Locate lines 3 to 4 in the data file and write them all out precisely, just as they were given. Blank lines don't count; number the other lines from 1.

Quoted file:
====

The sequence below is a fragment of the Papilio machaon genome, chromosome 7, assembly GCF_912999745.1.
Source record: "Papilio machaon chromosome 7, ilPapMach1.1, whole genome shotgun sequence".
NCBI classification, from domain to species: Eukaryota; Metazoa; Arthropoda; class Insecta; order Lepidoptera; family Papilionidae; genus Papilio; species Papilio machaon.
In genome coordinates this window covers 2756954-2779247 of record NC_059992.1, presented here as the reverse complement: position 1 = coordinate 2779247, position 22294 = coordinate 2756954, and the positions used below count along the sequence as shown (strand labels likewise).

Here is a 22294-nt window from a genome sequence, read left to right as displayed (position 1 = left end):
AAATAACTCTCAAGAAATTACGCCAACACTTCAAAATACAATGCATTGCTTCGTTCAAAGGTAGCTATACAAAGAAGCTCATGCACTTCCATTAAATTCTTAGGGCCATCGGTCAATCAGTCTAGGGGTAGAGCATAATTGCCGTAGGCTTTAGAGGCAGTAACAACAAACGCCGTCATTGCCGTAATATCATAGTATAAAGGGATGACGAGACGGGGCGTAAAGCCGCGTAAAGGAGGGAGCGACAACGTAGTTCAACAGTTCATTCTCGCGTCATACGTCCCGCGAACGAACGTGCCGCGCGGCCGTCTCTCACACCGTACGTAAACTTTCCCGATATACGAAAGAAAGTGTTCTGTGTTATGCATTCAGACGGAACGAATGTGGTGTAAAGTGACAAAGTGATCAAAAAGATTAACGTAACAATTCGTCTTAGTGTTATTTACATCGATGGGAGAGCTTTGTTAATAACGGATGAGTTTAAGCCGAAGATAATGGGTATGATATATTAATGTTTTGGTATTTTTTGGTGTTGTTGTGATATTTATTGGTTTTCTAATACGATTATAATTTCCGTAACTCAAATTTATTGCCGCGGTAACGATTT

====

NCBI classification, from domain to species: Eukaryota; Metazoa; Arthropoda; class Insecta; order Lepidoptera; family Papilionidae; genus Papilio; species Papilio machaon.
In genome coordinates this window covers 2756954-2779247 of record NC_059992.1, presented here as the reverse complement: position 1 = coordinate 2779247, position 22294 = coordinate 2756954, and the positions used below count along the sequence as shown (strand labels likewise).